Working with the $7.25/hr and 40hr/week model, here’s an example budget for living on minimum wage. That’s $1,160 a month without taxes.

Housing: Let’s say you’re sharing an apartment with two close friends, the rent being $1,500 without any amenities. That rent split three ways is $500 each.

Gas I commute twenty minutes every day, and I drop about $20-$25 a week on gas. That’s $100 on gas a month.

Food: I do one big shopping a month with my boyfriend. We drop around $180 and that’s including toiletries and soap and stuff. So maybe you’ll spend about $100 a month on all your shopping needs.

Cable/internet:  Hopefully you took my advice and skipped cable. Let’s say you’re paying around $50 per month for internet. Split three ways that’s $17 each.

Laundry: Hopefully you’re not like me and are only spending around $20 on laundry per month.

Random expenses: Because there always are some. Especially when you have cats. Let’s just tack on another $100.

With everything added up, you still have around $290 left before taxes! That money can go into a savings account, and after several months, you’ll have that $500 worth of emergency money saved.

Part Time

Working with the $7.25/hr and 25hr/week model, here’s an example budget for living on minimum wage. That’s $725 without taxes.

Housing: In this case, you need to look for apartments in the $800-900 range. In my area, one bedroom apartments go for around $1000, so you may need to get creative with your roommate (I don’t think you could have more than one roommate in this situation). Buy dividers to split the bedroom or studio in half! Let’s say your rent is $850 with nothing included, that’s $425 each.

Gas You’re still looking at a large gas bill per month, so it may be more inexpensive to ride a bike or use public transportation. Let’s say you use public transportation, and spend around $50 a month on that. Or maybe you and your roommate can split gas expenses and share a car?

Food: Pinch those pennies! Use some of those budget cookbooks I linked above to help you cook healthy and delicious meals for under $4 each. See if you can only spend $80 a month on groceries.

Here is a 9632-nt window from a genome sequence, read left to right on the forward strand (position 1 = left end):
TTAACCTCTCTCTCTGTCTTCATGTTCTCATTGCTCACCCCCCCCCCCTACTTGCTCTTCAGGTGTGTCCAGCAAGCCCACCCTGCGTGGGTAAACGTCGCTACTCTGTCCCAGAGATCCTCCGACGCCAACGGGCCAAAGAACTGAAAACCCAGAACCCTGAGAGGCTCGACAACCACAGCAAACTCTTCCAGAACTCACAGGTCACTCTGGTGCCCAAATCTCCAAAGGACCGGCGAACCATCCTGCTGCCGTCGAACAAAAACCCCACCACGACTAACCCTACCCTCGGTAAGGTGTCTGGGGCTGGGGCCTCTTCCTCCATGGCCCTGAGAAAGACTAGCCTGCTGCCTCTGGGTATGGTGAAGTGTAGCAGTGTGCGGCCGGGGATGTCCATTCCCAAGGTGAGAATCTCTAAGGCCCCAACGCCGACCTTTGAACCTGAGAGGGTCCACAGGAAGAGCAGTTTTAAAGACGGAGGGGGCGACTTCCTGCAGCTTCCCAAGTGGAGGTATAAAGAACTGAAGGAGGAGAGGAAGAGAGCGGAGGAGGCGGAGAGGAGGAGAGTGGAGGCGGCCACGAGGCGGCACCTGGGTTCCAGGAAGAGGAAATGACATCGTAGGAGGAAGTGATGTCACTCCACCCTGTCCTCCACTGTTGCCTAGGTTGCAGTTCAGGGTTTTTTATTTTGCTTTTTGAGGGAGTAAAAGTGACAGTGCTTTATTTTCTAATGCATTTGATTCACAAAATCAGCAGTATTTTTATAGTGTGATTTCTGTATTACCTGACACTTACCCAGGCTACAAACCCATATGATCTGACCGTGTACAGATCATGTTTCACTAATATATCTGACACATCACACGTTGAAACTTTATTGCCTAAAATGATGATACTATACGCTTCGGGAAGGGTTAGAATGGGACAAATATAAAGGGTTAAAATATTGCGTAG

Cable/internet:  Hopefully you took my advice and skipped cable. Let’s say you’re paying around $50 per month for internet. Split two ways is $25 each.

Laundry: Hopefully you’re not like me and are only spending around $20 on laundry per month.

Random expenses: Because there always are some. Let’s just tack on another $100.

That leaves you $25 to put in your bank account, if that. This is a paycheck to paycheck situation, and you will probably need to get another source of income to feel secure. But you can still do it!

anonymous asked:

So I'm a Canadian who will be moving to Scotland later this month for university and I'm wondering: Do you have any tips for getting settled in a new country? This will be the first time I'm buying my own groceries and not using student loans so budgeting advice is also welcome.

This ask has been sitting in my inbox for like at least a month… I’m so sorry! Some posts take more time to write then others. I actually have about four asks that are all essentially this same question, so I’m going to just combine them all into one post. 

As for budgeting… here’s my two cents, in terms of Minimum Wage.

Budgeting on Minimum Wage

Overview